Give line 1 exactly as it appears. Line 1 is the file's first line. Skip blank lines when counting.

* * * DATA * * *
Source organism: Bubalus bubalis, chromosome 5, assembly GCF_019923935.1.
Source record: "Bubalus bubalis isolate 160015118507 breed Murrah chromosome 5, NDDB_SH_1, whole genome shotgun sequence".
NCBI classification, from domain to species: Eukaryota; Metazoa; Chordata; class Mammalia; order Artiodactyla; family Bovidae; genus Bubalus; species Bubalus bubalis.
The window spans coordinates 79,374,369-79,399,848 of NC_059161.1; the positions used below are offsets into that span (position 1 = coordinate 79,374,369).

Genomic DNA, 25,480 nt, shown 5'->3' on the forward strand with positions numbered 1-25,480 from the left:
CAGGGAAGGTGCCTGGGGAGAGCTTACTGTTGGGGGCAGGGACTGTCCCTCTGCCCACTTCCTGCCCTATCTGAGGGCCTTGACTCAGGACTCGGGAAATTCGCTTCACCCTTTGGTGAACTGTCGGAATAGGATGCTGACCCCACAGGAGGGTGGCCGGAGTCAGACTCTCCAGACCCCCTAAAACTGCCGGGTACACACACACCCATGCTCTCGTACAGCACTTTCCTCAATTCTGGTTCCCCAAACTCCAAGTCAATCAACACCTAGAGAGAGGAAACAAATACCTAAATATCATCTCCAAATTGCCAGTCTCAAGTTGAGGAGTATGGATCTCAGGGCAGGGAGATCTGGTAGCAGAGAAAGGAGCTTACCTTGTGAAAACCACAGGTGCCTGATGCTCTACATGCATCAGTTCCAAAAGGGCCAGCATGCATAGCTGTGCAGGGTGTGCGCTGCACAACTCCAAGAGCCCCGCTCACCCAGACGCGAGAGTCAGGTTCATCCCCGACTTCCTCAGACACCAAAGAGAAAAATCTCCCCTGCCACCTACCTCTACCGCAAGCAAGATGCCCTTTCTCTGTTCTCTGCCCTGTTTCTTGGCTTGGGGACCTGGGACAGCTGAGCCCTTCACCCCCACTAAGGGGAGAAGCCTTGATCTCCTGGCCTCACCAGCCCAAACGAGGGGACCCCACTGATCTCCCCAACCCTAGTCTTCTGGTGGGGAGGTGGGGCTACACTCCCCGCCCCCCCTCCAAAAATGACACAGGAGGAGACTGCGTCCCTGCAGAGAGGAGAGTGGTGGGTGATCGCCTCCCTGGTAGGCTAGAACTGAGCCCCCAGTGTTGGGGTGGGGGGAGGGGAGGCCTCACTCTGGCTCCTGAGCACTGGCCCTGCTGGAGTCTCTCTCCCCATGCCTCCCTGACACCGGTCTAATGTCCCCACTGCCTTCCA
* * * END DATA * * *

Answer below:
Source organism: Bubalus bubalis, chromosome 5, assembly GCF_019923935.1.